onsdag 29. juli 2009

How much is Twitter worth? $589 million, says SharesPost report

(Red notes a base-case scenario and blue represents upside.)
Twitter shares might be worth between $19 and $26, giving the company a valuation of up to $589 million, according to NeXt Up! research. The report is part of SharesPost, a private equity market allowing buyers and sellers to exchange shares of pre-IPO companies. NeXt Up! is a research firm co-founded by Michael Moe, a former senior managing director and director of global growth research at Merrill Lynch. The report is available here.
The research firm arrived at the valuation by the multiplying estimated annual revenues of about $134 million in 2013 by projected profit margins of 25 percent and a market multiple of 25 discounted back three years.

Putting in Twitter’s estimated net cash position of $40 million, they get the $589 million figure. In a bear case, where the company makes only $100 million in 2013, that valuation would fall back to $503 million with net cash. Both the bull and bear revenue projections fall far short of the company’s own fanciful forecasts revealed in meeting notes exposed by a hacker earlier this month. (See: Will Twitter really make $1.54 billion in 2013?)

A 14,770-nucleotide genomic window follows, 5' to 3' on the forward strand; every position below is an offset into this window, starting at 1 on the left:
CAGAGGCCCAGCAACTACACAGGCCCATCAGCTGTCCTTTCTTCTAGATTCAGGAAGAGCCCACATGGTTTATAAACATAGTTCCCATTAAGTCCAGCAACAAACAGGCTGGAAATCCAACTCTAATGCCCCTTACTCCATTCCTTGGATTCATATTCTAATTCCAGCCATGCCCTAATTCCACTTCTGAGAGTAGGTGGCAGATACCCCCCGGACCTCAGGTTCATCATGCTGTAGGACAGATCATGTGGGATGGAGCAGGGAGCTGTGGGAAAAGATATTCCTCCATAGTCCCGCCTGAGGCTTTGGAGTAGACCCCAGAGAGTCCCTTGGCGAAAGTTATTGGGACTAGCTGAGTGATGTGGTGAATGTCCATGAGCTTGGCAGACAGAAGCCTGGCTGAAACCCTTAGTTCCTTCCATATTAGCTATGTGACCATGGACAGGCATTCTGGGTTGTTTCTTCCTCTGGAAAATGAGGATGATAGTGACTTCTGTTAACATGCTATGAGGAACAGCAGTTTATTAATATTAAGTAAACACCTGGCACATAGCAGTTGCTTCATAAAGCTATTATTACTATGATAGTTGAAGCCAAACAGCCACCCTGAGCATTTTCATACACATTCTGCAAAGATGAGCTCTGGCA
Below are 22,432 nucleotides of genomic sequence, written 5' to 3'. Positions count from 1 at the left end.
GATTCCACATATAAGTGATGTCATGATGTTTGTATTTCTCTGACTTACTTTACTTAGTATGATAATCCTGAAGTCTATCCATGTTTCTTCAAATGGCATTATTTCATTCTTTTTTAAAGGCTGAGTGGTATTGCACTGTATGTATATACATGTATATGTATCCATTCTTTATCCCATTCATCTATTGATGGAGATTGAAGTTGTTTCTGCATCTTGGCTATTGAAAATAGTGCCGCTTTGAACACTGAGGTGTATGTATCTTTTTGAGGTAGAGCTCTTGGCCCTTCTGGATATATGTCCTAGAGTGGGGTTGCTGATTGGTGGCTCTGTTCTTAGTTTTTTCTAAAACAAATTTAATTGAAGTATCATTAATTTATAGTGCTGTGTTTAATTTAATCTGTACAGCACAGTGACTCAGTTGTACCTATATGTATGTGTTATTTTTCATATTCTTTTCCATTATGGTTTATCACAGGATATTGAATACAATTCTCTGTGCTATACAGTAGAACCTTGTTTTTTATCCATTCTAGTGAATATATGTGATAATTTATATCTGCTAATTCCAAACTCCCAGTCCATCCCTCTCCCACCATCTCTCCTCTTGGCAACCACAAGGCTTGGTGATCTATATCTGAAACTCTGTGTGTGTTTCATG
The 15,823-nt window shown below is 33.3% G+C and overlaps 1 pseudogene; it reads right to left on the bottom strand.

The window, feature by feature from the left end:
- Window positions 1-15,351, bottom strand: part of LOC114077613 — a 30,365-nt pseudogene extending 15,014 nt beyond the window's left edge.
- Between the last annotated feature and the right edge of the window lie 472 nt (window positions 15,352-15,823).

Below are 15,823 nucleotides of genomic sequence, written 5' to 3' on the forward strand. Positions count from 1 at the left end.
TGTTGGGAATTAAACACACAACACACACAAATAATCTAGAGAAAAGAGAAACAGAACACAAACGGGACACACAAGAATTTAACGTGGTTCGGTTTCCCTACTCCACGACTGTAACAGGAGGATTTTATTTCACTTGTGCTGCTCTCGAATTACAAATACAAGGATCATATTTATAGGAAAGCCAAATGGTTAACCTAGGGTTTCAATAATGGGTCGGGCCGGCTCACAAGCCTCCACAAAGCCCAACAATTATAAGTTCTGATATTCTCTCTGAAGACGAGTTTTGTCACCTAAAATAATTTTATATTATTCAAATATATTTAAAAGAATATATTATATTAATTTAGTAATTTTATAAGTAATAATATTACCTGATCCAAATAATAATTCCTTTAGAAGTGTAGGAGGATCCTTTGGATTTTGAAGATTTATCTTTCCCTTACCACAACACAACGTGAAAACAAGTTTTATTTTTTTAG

The report says that what makes Twitter potentially more valuable than competing social networks is its accessibility to low-end mobile phones, which reach 2.5 times as many people around the world as the conventional internet access does. It’s also the cheapest way to generate successful sales leads compared to targeted e-mail or direct mail, according to the report.

So how is Twitter going to pull this off? The most likely strategies include charging businesses for premium accounts and levying a fee on third-party developers. NeXt Up!’s research team thinks that web ads seem less viable given company culture and the fact that 80 percent of users don’t access the Twitter site directly, opting for desktop clients and mobile apps instead.

The bullish $589 million scenario would also make the company worth more than twice what it was estimated to be worth during its most recent round of fundraising, which attracted Benchmark Capital and Institutional Venture Partners among others.

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